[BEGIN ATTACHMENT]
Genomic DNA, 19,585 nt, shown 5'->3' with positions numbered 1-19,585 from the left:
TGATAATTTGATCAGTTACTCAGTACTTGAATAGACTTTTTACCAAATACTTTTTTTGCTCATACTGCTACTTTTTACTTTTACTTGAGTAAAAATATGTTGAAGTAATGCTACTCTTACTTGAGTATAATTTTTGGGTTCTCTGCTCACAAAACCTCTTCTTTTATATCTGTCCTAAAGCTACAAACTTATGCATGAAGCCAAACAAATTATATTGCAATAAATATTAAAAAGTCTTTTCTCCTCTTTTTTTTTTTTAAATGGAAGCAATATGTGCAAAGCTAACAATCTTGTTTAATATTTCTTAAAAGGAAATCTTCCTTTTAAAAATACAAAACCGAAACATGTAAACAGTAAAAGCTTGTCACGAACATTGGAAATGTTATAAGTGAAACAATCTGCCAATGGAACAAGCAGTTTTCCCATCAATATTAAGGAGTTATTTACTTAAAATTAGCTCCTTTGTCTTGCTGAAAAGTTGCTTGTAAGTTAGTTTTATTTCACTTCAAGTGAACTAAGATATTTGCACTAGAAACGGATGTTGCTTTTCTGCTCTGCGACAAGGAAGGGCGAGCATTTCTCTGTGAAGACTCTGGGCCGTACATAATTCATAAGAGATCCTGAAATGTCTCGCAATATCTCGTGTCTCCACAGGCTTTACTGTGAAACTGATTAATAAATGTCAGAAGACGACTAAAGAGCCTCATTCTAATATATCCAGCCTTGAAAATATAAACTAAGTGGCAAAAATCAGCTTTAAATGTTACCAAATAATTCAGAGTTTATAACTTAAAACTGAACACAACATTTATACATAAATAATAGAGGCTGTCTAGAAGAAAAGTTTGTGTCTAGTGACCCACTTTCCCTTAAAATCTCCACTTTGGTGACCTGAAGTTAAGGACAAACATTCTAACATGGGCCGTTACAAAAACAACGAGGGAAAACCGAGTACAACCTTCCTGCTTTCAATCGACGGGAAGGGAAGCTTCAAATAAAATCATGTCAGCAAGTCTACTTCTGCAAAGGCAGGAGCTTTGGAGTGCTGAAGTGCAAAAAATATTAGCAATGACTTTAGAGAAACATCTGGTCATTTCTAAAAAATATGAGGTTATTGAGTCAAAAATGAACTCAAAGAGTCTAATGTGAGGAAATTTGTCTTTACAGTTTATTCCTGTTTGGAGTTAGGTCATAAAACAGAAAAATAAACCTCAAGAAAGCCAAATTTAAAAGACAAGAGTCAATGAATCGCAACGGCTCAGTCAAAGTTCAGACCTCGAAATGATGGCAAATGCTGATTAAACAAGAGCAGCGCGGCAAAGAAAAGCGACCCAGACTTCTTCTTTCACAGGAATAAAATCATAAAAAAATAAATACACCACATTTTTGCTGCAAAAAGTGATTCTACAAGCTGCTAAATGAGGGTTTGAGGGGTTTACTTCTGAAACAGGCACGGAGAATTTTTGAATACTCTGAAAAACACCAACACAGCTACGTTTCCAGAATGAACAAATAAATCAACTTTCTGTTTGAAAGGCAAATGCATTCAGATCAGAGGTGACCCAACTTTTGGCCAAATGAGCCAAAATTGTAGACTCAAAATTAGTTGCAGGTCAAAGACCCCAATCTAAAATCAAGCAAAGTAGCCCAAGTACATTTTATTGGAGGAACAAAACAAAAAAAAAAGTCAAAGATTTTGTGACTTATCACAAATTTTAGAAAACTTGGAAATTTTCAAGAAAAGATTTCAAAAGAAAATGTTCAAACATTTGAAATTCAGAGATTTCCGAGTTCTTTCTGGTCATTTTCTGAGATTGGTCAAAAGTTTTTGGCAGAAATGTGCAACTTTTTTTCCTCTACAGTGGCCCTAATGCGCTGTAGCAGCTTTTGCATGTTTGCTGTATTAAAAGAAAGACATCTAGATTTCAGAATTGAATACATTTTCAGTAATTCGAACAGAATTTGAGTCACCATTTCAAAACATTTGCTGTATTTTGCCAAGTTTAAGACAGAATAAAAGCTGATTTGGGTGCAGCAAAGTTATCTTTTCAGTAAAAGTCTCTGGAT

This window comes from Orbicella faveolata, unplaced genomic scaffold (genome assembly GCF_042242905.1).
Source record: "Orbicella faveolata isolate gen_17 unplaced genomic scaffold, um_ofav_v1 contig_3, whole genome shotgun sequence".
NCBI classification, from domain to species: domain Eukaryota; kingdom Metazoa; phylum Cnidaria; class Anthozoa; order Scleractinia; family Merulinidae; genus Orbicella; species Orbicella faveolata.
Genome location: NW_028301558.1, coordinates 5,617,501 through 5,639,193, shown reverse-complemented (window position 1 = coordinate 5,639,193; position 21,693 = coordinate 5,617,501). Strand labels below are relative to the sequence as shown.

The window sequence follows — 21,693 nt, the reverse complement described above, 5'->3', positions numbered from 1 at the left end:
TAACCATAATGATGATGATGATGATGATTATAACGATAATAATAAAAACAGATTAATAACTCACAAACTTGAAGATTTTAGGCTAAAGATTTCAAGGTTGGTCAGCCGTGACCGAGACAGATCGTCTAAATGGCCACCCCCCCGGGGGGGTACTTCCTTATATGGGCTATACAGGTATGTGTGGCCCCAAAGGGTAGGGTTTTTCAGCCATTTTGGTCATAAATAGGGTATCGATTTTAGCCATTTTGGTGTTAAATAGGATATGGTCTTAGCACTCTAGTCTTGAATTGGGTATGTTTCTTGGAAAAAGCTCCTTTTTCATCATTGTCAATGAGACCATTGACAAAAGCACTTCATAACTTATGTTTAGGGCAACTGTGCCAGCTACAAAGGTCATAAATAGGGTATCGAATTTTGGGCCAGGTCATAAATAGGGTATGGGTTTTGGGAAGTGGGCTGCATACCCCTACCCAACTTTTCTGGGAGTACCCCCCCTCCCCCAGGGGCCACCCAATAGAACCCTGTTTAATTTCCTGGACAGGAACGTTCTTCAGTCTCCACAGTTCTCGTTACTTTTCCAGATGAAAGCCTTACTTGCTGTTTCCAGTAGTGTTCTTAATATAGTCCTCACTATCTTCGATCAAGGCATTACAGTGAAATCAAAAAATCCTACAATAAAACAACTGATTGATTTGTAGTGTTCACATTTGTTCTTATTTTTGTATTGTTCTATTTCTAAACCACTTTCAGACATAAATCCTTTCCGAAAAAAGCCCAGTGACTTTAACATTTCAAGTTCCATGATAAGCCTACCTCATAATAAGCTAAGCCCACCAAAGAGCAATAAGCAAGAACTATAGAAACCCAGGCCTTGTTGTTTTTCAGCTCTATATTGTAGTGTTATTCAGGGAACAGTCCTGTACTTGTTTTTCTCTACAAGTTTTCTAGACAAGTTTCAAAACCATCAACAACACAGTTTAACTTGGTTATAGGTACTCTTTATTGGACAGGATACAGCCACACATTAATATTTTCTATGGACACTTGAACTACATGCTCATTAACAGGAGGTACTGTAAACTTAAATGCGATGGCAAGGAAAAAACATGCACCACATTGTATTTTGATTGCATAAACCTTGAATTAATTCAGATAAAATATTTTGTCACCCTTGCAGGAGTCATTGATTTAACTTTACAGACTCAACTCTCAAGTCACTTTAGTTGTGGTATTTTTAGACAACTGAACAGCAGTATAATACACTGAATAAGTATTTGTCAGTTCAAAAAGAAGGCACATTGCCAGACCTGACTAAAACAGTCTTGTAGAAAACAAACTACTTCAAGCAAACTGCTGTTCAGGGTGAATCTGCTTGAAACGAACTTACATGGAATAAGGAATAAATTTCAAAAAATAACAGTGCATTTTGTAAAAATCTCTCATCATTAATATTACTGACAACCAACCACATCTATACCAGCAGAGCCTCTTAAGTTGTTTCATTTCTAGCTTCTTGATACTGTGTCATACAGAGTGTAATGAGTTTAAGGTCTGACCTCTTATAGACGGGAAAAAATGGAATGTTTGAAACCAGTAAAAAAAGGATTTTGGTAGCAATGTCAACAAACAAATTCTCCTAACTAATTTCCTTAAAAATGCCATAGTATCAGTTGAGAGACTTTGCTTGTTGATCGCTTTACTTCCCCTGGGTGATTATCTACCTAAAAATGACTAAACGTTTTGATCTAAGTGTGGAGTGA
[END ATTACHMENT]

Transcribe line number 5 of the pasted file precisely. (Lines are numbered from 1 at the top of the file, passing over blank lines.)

NCBI classification, from domain to species: domain Eukaryota; kingdom Metazoa; phylum Cnidaria; class Anthozoa; order Scleractinia; family Merulinidae; genus Orbicella; species Orbicella faveolata.